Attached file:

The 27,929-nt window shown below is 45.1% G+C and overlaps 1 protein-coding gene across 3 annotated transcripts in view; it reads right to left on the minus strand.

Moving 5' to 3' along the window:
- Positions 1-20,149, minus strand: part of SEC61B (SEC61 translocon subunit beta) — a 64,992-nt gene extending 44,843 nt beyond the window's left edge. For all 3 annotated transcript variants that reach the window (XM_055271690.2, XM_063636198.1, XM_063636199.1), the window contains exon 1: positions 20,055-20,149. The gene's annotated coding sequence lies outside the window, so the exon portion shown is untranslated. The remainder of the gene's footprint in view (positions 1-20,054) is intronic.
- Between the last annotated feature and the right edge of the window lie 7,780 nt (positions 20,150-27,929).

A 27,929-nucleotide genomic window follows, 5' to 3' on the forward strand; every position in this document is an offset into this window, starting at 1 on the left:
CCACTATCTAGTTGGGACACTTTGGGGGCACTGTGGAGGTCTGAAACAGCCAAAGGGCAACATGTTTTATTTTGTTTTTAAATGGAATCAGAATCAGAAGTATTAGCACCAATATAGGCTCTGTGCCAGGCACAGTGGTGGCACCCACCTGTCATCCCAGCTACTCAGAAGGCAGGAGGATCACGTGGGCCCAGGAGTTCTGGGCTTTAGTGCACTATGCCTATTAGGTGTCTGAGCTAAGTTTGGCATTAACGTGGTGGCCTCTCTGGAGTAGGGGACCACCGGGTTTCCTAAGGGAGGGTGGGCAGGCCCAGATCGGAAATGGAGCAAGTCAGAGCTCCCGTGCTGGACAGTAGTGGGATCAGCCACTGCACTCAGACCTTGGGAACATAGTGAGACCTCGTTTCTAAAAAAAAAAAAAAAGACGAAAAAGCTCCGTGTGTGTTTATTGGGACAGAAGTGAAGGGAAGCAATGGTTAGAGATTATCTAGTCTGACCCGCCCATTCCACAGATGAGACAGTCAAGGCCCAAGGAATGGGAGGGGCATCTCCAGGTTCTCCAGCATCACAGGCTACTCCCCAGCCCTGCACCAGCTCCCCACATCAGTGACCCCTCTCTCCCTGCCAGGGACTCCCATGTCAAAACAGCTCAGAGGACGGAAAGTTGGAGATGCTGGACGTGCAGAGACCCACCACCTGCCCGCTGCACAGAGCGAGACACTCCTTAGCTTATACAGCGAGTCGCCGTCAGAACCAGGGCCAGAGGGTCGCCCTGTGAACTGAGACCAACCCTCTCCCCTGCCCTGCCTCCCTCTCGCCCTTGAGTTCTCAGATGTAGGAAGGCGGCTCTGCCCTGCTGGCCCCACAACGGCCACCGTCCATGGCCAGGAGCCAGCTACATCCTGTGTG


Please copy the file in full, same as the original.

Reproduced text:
The 27,929-nt window shown below is 45.1% G+C and overlaps 1 protein-coding gene across 3 annotated transcripts in view; it reads right to left on the minus strand.

Moving 5' to 3' along the window:
- Positions 1-20,149, minus strand: part of SEC61B (SEC61 translocon subunit beta) — a 64,992-nt gene extending 44,843 nt beyond the window's left edge. For all 3 annotated transcript variants that reach the window (XM_055271690.2, XM_063636198.1, XM_063636199.1), the window contains exon 1: positions 20,055-20,149. The gene's annotated coding sequence lies outside the window, so the exon portion shown is untranslated. The remainder of the gene's footprint in view (positions 1-20,054) is intronic.
- Between the last annotated feature and the right edge of the window lie 7,780 nt (positions 20,150-27,929).

A 27,929-nucleotide genomic window follows, 5' to 3' on the forward strand; every position in this document is an offset into this window, starting at 1 on the left:
CCACTATCTAGTTGGGACACTTTGGGGGCACTGTGGAGGTCTGAAACAGCCAAAGGGCAACATGTTTTATTTTGTTTTTAAATGGAATCAGAATCAGAAGTATTAGCACCAATATAGGCTCTGTGCCAGGCACAGTGGTGGCACCCACCTGTCATCCCAGCTACTCAGAAGGCAGGAGGATCACGTGGGCCCAGGAGTTCTGGGCTTTAGTGCACTATGCCTATTAGGTGTCTGAGCTAAGTTTGGCATTAACGTGGTGGCCTCTCTGGAGTAGGGGACCACCGGGTTTCCTAAGGGAGGGTGGGCAGGCCCAGATCGGAAATGGAGCAAGTCAGAGCTCCCGTGCTGGACAGTAGTGGGATCAGCCACTGCACTCAGACCTTGGGAACATAGTGAGACCTCGTTTCTAAAAAAAAAAAAAAAGACGAAAAAGCTCCGTGTGTGTTTATTGGGACAGAAGTGAAGGGAAGCAATGGTTAGAGATTATCTAGTCTGACCCGCCCATTCCACAGATGAGACAGTCAAGGCCCAAGGAATGGGAGGGGCATCTCCAGGTTCTCCAGCATCACAGGCTACTCCCCAGCCCTGCACCAGCTCCCCACATCAGTGACCCCTCTCTCCCTGCCAGGGACTCCCATGTCAAAACAGCTCAGAGGACGGAAAGTTGGAGATGCTGGACGTGCAGAGACCCACCACCTGCCCGCTGCACAGAGCGAGACACTCCTTAGCTTATACAGCGAGTCGCCGTCAGAACCAGGGCCAGAGGGTCGCCCTGTGAACTGAGACCAACCCTCTCCCCTGCCCTGCCTCCCTCTCGCCCTTGAGTTCTCAGATGTAGGAAGGCGGCTCTGCCCTGCTGGCCCCACAACGGCCACCGTCCATGGCCAGGAGCCAGCTACATCCTGTGTG